It has been reported that some venues in the UK are still too vulnerable, following the Manchester Arena attack in 2017.

Nick Aldworth, a former National Counter Terrorism co-ordinator, has said the government needs to be more proactive in ensuring the security of our venues, stating that new legislation is needed to reduce the impacts of future attacks.

He supports the campaign to introduce Martyn’s Law, named after Martyn Hett, a victim of the Manchester Arena attack. The proposed law would make metal detectors and bag checks compulsory at all major public venues.

Currently, venues such as theatres, cinemas and concert halls are not legally obligated to put increased anti-terrorism security procedures in place. Nor are they obligated to make a plan-of-action for the event of an attack.

Shaun Hinds, chief executive from the Manchester Central Convention Centre, told Event Industry News: “It’s crucial that venues appropriately risk assess and devise proportionate security measures for each and every event or situation. We’ve implemented a range of initiatives since the Manchester Arena attack and continue to evaluate and revise our security procedures.

“Visitors and organisers can be assured that safety is our highest priority and we actively undertake overt and more discrete activities based on the nature of the event we are hosting. Everyone is responsible for venue security and we’ll continue to ensure that all employees and venue staff understand the role that they can play.”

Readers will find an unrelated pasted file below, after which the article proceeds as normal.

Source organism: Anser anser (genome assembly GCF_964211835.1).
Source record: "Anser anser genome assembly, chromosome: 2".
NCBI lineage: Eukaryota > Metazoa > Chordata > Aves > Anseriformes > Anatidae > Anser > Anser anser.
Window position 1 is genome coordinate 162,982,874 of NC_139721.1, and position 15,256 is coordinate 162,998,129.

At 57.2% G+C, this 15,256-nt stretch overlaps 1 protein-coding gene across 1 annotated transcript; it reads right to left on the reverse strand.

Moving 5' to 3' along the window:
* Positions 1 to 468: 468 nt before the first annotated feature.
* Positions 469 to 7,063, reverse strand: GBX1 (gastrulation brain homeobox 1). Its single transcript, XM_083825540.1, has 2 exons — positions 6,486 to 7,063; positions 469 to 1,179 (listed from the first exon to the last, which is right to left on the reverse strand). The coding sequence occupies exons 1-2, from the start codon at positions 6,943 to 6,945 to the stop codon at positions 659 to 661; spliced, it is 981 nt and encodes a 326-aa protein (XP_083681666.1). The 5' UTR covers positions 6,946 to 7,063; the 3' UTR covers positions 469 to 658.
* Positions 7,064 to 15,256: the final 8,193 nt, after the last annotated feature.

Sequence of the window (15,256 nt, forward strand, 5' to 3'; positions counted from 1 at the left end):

Aldworth, who was chief superintendent of the Metropolitan Police during the 2017 attacks, commented: “I think there are definitely some places that could have benefitted from some infrastructure. One of the things I was told after one of the attacks by a survivor… she was in a restaurant and nobody knew what to do.”

Describing some venues as “reckless and negligent”, he has claimed that the introduction of Martyn’s Law could, in some cases, prevent attacks and certainly decrease the impact of such occurrences.

Iain Moran, sales and marketing director at ATG Access, said it is “heartening” to see the government listen to demands on tighter security: “Although event organisers are starting to take security much more seriously following a string of devastating terror attacks, standards still vary wildly from event to event.”

Figen Murray, Martyn Hett’s mother, initiated the campaign for Martyn’s Law last year with a petition that has, so far, received over 23,000 signatures.

She told the BBC that she didn’t believe the country has to become “Barrier Britain”, with stringent security at every public door: “It could just be people trained in recognising suspicious behaviour – it can be as basic as that.” 

Hinds added: “I’d actually flip it on its head and look at it as a business opportunity and say, ‘well, actually, if we can demonstrate that we’re putting the appropriate measures in place to ensure the security of the visitors, the venue, the employees, then actually that’s a good thing’.”

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Molly joined the editorial team in March 2019. She has several years’ experience working in broadcast and journalism, as well as marketing and PR. Past experience includes working for the BBC and independent publishing houses. If you have a story you think Molly might be interested in, please email: molly@eventindustrynews.com